An election revisited

Nuntio vobis gaudium magnum.  Habemus papam. I’ll not forget the moment Pope Benedict XVI was elected, five years ago today.

I was on the hill above St Peter’s Square, in the BBC tent, going live for the umpteenth time. The cardinals had been in conclave for two days and the British news channels needed endless commentary to fill the time; and I was happy to offer what I thought were sophisticated analyses of why the next pope would be a Latin-American (Hummes of São Paulo, I ventured). But usually,  I added, as an insurance against looking stupid later, Cardinal Ratzinger was, in many ways, the obvious choice.

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I knew he was because of snatched conversations with my then boss, Cardinal Cormac Murphy-O’Connor of Westminster, when he returned to the English College each evening during the two weeks of discussions the cardinals hold prior to the conclave.

During those discussions, reported my boss in admiration, Joseph Ratzinger addressed each cardinal by name and could speak to him in his own language.

Ratzinger was a focus of unity in the most disparate and most global college of cardinals ever assembled in the Church’s history.

This was one key to Pope Benedict’s election. I had been struck, in the pre-conclave fortnight, how the cardinals who met  up in the evening seemed to assemble in predictable groupings of geography and language; the Americans and the Europeans all seemed to have dinners to go at night, while the Asians and Africans wandered through Rome, uninvited and lost. The chief pastor having abandoned them, they voted for the deputy.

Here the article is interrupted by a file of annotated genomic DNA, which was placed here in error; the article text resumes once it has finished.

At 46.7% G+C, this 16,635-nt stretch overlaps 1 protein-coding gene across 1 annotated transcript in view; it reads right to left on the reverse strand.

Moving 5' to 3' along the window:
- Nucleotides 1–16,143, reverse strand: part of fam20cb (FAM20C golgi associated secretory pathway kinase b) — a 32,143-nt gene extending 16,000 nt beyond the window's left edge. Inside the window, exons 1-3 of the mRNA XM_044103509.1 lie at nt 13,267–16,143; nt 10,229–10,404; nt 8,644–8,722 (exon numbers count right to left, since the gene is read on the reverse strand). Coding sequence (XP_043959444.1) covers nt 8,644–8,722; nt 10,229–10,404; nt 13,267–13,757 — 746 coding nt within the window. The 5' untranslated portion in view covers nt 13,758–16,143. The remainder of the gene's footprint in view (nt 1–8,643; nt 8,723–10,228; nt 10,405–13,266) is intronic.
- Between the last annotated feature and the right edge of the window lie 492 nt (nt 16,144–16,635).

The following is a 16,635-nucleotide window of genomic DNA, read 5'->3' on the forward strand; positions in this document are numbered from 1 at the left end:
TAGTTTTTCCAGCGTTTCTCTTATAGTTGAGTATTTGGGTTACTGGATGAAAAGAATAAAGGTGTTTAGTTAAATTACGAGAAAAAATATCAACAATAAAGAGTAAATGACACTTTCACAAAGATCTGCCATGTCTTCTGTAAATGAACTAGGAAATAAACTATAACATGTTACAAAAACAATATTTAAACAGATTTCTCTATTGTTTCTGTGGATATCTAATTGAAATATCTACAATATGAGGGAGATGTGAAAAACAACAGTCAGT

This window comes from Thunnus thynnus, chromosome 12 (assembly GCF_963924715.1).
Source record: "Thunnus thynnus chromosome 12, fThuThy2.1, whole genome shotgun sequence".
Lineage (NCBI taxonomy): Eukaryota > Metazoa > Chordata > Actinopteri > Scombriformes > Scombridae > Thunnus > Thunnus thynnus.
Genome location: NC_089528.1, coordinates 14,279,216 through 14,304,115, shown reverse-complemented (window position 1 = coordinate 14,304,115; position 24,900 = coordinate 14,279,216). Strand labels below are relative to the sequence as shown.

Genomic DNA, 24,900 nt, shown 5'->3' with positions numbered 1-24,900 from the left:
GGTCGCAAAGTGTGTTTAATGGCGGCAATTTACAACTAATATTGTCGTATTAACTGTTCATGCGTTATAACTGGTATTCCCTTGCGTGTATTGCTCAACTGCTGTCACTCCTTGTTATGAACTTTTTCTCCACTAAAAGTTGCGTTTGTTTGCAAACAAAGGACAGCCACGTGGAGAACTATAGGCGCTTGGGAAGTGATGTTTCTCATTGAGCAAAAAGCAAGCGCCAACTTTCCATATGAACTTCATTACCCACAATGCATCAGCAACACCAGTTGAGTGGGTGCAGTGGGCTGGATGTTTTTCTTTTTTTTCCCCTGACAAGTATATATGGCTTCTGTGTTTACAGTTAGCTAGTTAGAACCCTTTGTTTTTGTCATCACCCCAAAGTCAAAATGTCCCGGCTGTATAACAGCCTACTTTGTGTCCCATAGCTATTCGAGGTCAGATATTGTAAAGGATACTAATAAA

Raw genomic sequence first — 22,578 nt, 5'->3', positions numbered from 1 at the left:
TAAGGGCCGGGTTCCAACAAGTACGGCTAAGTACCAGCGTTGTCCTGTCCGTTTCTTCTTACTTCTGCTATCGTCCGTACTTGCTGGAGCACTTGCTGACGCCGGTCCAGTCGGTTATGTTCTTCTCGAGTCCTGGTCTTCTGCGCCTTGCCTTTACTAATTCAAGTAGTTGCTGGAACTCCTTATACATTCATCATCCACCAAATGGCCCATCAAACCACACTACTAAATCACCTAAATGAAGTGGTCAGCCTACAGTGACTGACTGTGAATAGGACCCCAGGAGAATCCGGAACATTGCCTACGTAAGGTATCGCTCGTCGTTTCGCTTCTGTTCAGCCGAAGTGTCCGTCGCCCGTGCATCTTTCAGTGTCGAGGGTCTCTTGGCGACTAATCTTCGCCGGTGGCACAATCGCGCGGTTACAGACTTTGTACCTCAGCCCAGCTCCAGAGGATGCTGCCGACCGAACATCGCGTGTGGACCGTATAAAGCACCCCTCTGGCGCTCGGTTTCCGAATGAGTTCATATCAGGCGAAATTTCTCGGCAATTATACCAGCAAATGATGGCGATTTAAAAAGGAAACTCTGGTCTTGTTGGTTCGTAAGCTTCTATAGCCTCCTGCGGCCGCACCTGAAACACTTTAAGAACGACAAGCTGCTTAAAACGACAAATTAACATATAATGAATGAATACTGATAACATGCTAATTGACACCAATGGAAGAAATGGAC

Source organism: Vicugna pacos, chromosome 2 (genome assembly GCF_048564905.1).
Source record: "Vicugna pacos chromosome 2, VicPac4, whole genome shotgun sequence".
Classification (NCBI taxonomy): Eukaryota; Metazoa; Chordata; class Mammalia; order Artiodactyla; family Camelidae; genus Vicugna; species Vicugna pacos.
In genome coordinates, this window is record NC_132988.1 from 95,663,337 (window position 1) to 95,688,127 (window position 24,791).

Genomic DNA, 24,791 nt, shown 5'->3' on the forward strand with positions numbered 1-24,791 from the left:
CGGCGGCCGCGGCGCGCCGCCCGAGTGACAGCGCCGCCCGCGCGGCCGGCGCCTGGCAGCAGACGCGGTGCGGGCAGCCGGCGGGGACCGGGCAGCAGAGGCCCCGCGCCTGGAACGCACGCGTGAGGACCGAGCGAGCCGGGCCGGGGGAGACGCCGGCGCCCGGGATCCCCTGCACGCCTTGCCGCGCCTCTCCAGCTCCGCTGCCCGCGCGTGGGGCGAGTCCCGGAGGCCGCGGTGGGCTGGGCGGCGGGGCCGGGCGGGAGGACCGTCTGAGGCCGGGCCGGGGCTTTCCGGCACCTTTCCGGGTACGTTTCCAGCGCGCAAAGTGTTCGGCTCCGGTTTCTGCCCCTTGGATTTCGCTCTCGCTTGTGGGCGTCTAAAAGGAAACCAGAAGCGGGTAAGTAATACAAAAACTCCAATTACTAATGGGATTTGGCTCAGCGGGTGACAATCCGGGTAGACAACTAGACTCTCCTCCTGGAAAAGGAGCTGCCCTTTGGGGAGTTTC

But there was another reason for his election, which at the time I was aware of but whose significance only now, after these firestorm weeks, I have come to appreciate.

A number of people who knew Rome well – some correspondents, others curial monsignori --  told me that Cardinal Ratzinger was considered the only one capable of dealing with the sex abuse problem. He knew his way round the Curia; he knew where the bodies were buried, and where the obstacles lay.

At the time I didn’t quite grasp this. I thought “obstacle” meant bureaucratic inertia. Now, after the revelations of how Legionaries of Christ founder and serial abuser Fr Maciel Marcial suborned the Curia and was protected at the highest levels in Rome; after a week in which the mentality of a Cardinal Darío Castrillón Hoyos has been on display; and since learning that Pope John Paul II (whose attitude to clerical sex abuse can best be described as one of denial) approved a letter by Castrillón Hoyos which directly contradicted the efforts of Cardinal Ratzinger in the CDF -- after seeing all this, I understand better what they meant by “obstacle”: a societas perfecta ideology, an ecclesiology rejected by the Second Vatican Council, a clericalism and an arrogance that are blind to victims.

My view of Pope Benedict has changed. I saw him as one of the architects of the John Paul II settlement. I now see him as a lonely reformer, and his election as providence; for it surely takes a German – or an Englishman, or an American – to destroy the clericalism which thrives where the Church is strong and the state deferential, or weak.